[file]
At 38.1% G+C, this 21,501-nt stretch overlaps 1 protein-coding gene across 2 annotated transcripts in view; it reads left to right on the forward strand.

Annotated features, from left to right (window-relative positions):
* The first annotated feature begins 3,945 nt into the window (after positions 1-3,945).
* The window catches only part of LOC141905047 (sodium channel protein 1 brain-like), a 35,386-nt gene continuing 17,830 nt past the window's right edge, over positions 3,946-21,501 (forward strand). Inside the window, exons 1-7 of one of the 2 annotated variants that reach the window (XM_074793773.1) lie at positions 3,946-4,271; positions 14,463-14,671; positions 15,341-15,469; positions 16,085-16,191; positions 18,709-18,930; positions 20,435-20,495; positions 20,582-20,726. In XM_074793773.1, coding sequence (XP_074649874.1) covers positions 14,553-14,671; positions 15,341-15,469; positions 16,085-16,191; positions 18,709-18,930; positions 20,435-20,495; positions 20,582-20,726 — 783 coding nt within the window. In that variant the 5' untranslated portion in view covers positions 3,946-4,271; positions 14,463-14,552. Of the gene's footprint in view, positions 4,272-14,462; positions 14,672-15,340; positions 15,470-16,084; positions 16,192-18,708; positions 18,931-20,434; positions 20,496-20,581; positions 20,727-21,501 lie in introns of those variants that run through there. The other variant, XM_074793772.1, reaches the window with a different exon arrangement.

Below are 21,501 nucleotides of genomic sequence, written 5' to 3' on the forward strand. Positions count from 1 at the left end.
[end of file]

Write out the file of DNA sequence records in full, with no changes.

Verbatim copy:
At 38.1% G+C, this 21,501-nt stretch overlaps 1 protein-coding gene across 2 annotated transcripts in view; it reads left to right on the forward strand.

Annotated features, from left to right (window-relative positions):
* The first annotated feature begins 3,945 nt into the window (after positions 1-3,945).
* The window catches only part of LOC141905047 (sodium channel protein 1 brain-like), a 35,386-nt gene continuing 17,830 nt past the window's right edge, over positions 3,946-21,501 (forward strand). Inside the window, exons 1-7 of one of the 2 annotated variants that reach the window (XM_074793773.1) lie at positions 3,946-4,271; positions 14,463-14,671; positions 15,341-15,469; positions 16,085-16,191; positions 18,709-18,930; positions 20,435-20,495; positions 20,582-20,726. In XM_074793773.1, coding sequence (XP_074649874.1) covers positions 14,553-14,671; positions 15,341-15,469; positions 16,085-16,191; positions 18,709-18,930; positions 20,435-20,495; positions 20,582-20,726 — 783 coding nt within the window. In that variant the 5' untranslated portion in view covers positions 3,946-4,271; positions 14,463-14,552. Of the gene's footprint in view, positions 4,272-14,462; positions 14,672-15,340; positions 15,470-16,084; positions 16,192-18,708; positions 18,931-20,434; positions 20,496-20,581; positions 20,727-21,501 lie in introns of those variants that run through there. The other variant, XM_074793772.1, reaches the window with a different exon arrangement.

Below are 21,501 nucleotides of genomic sequence, written 5' to 3' on the forward strand. Positions count from 1 at the left end.